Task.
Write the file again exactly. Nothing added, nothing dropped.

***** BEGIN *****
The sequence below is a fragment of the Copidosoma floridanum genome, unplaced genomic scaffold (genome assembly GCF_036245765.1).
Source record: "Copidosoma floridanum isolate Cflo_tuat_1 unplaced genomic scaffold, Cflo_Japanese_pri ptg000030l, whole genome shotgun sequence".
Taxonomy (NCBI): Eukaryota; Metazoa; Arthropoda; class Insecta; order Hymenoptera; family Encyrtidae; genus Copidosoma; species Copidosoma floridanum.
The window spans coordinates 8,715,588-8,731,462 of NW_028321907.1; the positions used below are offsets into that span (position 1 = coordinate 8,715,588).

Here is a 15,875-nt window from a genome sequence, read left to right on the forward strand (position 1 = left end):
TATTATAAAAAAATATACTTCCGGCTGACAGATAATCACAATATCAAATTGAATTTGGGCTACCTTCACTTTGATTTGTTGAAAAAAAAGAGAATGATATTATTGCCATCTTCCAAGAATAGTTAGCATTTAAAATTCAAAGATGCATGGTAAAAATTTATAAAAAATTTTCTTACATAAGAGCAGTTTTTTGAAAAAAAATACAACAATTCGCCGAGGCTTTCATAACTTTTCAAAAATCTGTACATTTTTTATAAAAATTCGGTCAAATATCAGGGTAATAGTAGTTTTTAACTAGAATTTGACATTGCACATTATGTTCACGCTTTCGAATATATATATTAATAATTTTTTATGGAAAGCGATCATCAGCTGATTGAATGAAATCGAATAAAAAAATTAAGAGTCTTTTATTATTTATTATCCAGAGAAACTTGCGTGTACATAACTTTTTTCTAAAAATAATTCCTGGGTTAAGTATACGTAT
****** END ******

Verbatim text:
The sequence below is a fragment of the Copidosoma floridanum genome, unplaced genomic scaffold (genome assembly GCF_036245765.1).
Source record: "Copidosoma floridanum isolate Cflo_tuat_1 unplaced genomic scaffold, Cflo_Japanese_pri ptg000030l, whole genome shotgun sequence".
Taxonomy (NCBI): Eukaryota; Metazoa; Arthropoda; class Insecta; order Hymenoptera; family Encyrtidae; genus Copidosoma; species Copidosoma floridanum.
The window spans coordinates 8,715,588-8,731,462 of NW_028321907.1; the positions used below are offsets into that span (position 1 = coordinate 8,715,588).

Here is a 15,875-nt window from a genome sequence, read left to right on the forward strand (position 1 = left end):
TATTATAAAAAAATATACTTCCGGCTGACAGATAATCACAATATCAAATTGAATTTGGGCTACCTTCACTTTGATTTGTTGAAAAAAAAGAGAATGATATTATTGCCATCTTCCAAGAATAGTTAGCATTTAAAATTCAAAGATGCATGGTAAAAATTTATAAAAAATTTTCTTACATAAGAGCAGTTTTTTGAAAAAAAATACAACAATTCGCCGAGGCTTTCATAACTTTTCAAAAATCTGTACATTTTTTATAAAAATTCGGTCAAATATCAGGGTAATAGTAGTTTTTAACTAGAATTTGACATTGCACATTATGTTCACGCTTTCGAATATATATATTAATAATTTTTTATGGAAAGCGATCATCAGCTGATTGAATGAAATCGAATAAAAAAATTAAGAGTCTTTTATTATTTATTATCCAGAGAAACTTGCGTGTACATAACTTTTTTCTAAAAATAATTCCTGGGTTAAGTATACGTAT